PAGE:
Arab Spring Won't Bring Democracy to Middle East
The events in the Middle East and North Africa over the last year have been truly remarkable – information was communicated through social media at unprecedented speed, the Cold War “domino theory” may have found a new application, and never in the history of mankind has the world witnessed a downfall of autocratic regimes in a such an expedient way. On the surface, these events appear to be positive for the advancement of human and political rights, and even the potentiality for the further integration of the world economy. Moreover, it would seem that this year has helped to solidify global disdain for non-democratic states.
Well, sure, democracy does those things. But, why should we expect the Middle East to do them as well? I have argued repeatedly over the past year that democracy was not going to flourish in the region, as pundits and absent-minded policymakers have suggested. Why is this so? I offer two answers; the lack of historical understanding of democratic transition and the failure to gain the necessary preconditions that democracy requires to exist effectively. A revolution garners a total transformation of society; this has not happened. Maybe our expectations are the real problem.
Professors Snyder and Mansfield, who wrote the groundbreaking piece on democractization and war, argued that, “Democratization typically creates a syndrome of weak central authority, unstable domestic coalitions, and high-energy mass politics. It brings new social groups and classes onto the political stage. Political leaders, finding no way to reconcile incompatible interests, resort to shortsighted bargains or reckless gambles in order to maintain their governing coalitions. Elites need to gain mass allies to defend their weakened positions.”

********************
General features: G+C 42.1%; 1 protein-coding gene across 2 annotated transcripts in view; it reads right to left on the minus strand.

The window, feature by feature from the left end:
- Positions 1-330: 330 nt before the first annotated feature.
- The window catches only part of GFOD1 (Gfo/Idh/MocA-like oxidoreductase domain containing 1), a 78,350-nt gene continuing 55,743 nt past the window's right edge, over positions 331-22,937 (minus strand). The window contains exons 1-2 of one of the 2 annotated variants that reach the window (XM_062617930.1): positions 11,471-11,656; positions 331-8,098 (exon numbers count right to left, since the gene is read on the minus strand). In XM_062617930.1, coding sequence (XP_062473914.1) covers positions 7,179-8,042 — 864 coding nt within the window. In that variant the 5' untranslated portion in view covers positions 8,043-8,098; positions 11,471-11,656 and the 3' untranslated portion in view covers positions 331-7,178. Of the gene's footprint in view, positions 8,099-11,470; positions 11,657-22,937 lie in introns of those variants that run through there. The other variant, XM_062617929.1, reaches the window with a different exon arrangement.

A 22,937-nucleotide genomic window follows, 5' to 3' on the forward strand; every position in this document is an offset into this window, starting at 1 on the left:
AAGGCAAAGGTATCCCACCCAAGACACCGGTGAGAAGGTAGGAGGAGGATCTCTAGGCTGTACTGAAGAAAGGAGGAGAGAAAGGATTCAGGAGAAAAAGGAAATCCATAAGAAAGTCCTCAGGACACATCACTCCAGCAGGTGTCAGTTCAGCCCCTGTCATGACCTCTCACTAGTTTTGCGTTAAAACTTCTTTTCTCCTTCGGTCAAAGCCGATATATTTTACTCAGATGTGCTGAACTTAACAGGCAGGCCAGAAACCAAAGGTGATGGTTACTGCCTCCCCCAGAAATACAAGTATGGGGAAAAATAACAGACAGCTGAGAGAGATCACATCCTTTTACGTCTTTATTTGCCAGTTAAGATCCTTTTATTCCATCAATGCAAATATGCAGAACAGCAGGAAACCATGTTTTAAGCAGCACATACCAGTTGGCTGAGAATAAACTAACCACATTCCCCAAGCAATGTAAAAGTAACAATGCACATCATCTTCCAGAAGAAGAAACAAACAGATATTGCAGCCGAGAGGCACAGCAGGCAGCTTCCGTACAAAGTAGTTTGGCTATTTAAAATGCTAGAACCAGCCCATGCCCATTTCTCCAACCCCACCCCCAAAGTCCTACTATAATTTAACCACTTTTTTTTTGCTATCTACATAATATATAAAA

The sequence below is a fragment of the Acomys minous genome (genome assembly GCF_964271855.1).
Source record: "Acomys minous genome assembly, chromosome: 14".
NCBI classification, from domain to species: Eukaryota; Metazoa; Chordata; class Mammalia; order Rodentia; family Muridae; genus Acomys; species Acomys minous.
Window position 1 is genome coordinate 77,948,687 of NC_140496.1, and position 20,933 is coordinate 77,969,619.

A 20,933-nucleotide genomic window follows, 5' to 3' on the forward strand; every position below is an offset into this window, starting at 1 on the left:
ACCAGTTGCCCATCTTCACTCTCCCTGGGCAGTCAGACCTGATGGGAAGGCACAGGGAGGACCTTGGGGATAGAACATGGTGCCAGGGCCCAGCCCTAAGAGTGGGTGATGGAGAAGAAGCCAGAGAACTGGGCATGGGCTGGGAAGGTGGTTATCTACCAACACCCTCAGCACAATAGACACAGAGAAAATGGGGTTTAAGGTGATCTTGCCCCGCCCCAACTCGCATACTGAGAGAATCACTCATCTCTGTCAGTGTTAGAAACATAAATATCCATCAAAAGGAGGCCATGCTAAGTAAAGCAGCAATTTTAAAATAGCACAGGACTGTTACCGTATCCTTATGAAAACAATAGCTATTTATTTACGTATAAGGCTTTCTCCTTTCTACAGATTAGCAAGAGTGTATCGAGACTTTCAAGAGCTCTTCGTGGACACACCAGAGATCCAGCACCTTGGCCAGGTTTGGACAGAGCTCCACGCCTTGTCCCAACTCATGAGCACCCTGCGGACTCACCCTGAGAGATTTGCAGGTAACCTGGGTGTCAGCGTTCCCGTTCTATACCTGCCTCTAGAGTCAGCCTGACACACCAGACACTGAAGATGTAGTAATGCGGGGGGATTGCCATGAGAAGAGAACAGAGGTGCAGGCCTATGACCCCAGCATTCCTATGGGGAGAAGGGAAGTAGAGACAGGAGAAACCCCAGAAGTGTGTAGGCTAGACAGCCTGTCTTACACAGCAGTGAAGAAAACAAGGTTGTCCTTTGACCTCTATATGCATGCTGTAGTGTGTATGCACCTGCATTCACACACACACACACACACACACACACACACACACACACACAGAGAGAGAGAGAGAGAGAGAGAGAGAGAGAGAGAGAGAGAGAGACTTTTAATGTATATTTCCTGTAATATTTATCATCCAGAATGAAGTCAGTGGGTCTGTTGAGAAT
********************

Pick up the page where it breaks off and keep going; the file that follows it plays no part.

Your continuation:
Needing public support, elites rouse the masses with nationalist propaganda but find that their mass allies, once mobilized by passionate appeals, are difficult to control. So are the powerful remnants of the old order — the military, for example — which promote militarism because it strengthens them institutionally. This is particularly true because democratization weakens the central government's ability to keep policy coherent and consistent.
Governing a society that is democratizing is like driving a car while throwing away the steering wheel, stepping on the gas, and fighting over which passenger will be in the driver's seat.
Does this not accurately describe Egypt? Can we not assess the entire range of post-autocratic states as such? These states have much more in common with Yemen and Pakistan than they do with 1989 Czechoslovakia and Poland. As Niall Ferguson argued, “It is hard for such countries with young populations, high illiteracy, high food prices to move towards political systems like the West.”
The loose phrase of “transformation to democracy” does not mean that the transition of that process is peaceful; it does not even mean such a transition will even lead to democracy. Perhaps the West should do a service to Egypt and stop proclaiming and expecting a radical shift in the political ethos; it just simply is not going to happen like so.
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